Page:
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Messages - Elfy

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Fantasy Book & Author Discussion / Re: Hidden Gems
« on: November 06, 2011, 10:28:57 PM »
Once again, I shall mention the pulpy pleasures of Michael Scott Rohan's Spiral novels, and I shall continue to do so until someone other than Anne Lyle acknowledges a. their existence, and b. their exuberantly goofy adventure stylings.
Are they the Norse flavoured ones? I did read a couple of those many years ago, but they just weren't my thing.

Fantasy Book & Author Discussion / Re: What are you currently reading?
« on: November 06, 2011, 10:27:20 PM »
I only discovered Nights of Villjamur early this year, and it was excellent.

Agreed! It's a nice mixture of fantasy / crimes / Sci-Fi. Kind of reminds me of the old LeGuin type prose as well. A fine novel indeed! :)
Yes, the mystery that was being investigated gave it shades of Gorky Park for me.

Fantasy Book & Author Discussion / Re: What are you currently reading?
« on: November 03, 2011, 10:47:45 PM »
I only discovered Nights of Villjamur early this year, and it was excellent.

Fantasy Book & Author Discussion / Hidden Gems
« on: November 03, 2011, 04:29:30 AM »
The name of author Dave Duncan came up recently, and it triggered this thought. Dave Duncan’s been around for quite some time now. I first encountered him in the 1990’s with A Man of His Word series. It’s one of the rare instances where I’ve bought a book on the strength of the cover. A Man of His Word is comprised of 4 books (Magic Casement, Faery Lands Forlorn, Perilous Seas, Emperor and Clown), the series title, the individual book titles and I believe even the chapter headings all come from the one Keats poem, which was rather clever of the author. The Don Maitz cover art from the original paperbacks is a thing of beauty. I loved the idea behind it and the unique magic system he employed, plus I really connected with the characters. Duncan followed it up with a 2nd quartet (A Few Good Men) set in the same world and using some of the same characters, it sadly didn’t have Maitz’s cover art, and while it was solid, did not live up to the magic of the first series. Since that Dave Duncan has put out quiet a few books, and he changes his themes up a lot, too. As very few people I speak to are aware of A Man of His Word I regard it as a bit of a hidden gem of the genre. I looked around on my bookshelves for any other hidden gems and found a few.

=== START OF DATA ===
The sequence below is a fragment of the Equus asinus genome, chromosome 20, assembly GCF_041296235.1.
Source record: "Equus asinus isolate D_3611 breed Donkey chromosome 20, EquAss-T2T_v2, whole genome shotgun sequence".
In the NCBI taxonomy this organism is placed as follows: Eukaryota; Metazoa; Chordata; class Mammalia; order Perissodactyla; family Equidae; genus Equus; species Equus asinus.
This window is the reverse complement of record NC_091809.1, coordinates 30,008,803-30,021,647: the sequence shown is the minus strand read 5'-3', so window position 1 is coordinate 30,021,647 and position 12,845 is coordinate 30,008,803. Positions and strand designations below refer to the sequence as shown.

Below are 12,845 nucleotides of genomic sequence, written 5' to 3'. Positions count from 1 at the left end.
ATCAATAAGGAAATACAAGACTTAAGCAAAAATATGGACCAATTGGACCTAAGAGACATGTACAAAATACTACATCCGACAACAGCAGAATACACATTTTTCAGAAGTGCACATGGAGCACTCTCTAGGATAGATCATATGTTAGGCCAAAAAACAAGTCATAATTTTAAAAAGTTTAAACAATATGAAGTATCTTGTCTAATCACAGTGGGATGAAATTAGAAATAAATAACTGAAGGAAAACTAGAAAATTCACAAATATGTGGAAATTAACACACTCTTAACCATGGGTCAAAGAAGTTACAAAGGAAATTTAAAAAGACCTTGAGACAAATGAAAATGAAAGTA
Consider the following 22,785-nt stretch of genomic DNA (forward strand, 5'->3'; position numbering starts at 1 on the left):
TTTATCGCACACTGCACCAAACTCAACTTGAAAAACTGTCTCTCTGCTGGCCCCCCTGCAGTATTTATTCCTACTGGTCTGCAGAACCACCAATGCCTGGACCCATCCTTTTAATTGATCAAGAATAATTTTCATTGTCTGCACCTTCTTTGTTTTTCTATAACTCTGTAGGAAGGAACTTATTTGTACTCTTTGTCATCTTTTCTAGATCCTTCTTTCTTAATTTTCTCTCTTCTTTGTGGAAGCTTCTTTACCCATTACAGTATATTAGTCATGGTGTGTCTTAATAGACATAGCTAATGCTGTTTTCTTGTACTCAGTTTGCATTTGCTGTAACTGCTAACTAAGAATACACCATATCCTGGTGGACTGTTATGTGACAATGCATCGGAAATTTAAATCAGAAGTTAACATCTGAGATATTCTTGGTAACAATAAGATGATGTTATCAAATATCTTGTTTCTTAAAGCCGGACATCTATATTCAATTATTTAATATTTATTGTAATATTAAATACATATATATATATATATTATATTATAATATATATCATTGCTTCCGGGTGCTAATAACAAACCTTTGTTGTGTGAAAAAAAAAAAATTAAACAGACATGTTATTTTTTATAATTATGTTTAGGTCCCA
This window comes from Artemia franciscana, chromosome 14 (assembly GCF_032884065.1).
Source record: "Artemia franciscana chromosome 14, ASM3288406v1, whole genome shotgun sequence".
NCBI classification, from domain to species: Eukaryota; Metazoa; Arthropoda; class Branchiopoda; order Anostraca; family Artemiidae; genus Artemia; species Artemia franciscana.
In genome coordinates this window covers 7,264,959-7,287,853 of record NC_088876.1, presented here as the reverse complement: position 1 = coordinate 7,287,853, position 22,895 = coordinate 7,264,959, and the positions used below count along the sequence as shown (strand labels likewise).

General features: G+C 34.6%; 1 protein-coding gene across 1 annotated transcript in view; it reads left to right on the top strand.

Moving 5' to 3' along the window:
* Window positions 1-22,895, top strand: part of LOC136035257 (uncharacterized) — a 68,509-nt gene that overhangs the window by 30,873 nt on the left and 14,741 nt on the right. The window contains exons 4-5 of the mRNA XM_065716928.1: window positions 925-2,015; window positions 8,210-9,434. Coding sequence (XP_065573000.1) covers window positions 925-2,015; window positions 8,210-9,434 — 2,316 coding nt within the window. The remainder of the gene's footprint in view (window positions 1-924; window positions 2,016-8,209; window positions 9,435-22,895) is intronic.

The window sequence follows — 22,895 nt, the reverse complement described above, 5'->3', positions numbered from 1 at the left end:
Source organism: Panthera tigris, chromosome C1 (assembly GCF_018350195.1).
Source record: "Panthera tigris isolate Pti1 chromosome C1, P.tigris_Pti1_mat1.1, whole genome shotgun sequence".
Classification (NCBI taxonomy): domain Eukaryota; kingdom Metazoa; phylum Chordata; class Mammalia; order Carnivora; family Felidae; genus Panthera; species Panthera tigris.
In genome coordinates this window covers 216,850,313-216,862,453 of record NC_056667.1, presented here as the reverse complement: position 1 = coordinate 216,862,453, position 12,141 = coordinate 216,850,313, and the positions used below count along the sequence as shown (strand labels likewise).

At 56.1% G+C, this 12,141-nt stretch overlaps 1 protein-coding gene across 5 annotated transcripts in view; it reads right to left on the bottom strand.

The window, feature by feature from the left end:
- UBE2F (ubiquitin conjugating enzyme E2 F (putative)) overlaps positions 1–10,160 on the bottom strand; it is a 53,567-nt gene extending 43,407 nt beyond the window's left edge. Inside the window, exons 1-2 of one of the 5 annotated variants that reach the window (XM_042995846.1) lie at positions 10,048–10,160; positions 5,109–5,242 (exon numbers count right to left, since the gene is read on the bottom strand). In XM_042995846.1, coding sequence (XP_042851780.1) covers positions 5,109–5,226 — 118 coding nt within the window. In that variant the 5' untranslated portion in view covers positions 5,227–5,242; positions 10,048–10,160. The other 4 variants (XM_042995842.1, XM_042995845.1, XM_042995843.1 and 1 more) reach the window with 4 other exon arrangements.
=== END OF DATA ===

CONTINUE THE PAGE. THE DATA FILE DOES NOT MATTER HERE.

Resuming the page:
Tad Williams is an oft mentioned author, although generally for Memory, Sorrow and Thorn or the Shadow series, occasionally Otherland. My personal favourite of his is a standalone; The War of the Flowers, it’s one of my favourite books full stop.
Then there’s Katherine Neville’s The Eight. This one is widely known, but it’s not considered genre, it’s an all stops out thrill ride. Neville has written other books, but The Eight was lightning in a bottle. The less said about the dreadful sequel; The Fire, the better.
There’s even some great kids books that people don’t often seem to talk about. I adored Tove Jannson’s Moomin books, but since her death they seem to be virtually unknown outside of her native Finland. It’s sad that generations will grow up never having made the acquaintance of Moomintroll and his hedonistic family or his best friend the super tramp Snufkin, the love his life the Snork Maiden, or the red dress wearing, verbally dyslexic duo Thingummy and Bob.
One I don’t think anyone will ever find again is an Aussie thing by the respected author Alan Marshall. It’s called Whispering in the Wind, and it’s the story of a boy with the world’s fastest horse, a magical kangaroo friend and his efforts to rescue the world’s last princess who is guarded by a dangerous bunyip. I read it countless times as a child, after discovering it on a car journey to Queensland.
Anyone else have anything they regard as hidden gems?   

Introductions / Re: How'd you get into fantasy?
« on: November 02, 2011, 10:29:13 PM »
DWJ was just an out and out good writer. Her Cart and Cwidder (which I think was part of the Dalemark series) was one of those things I read as a kid that kept me into fantasy.

Darksword is pretty old now, I think it was the first thing Weis and Hickman did after their first two Krynn trilogies...ahhh remember those pre Eddings days when fantasy books came out in trilogies. For the time it wasn't bad, but it wasn't good either, by not knowing about it you're not missing much, just mho of course.

Fantasy Book & Author Discussion / Re: Best Fantasy Book of 2011?
« on: November 02, 2011, 12:51:22 AM »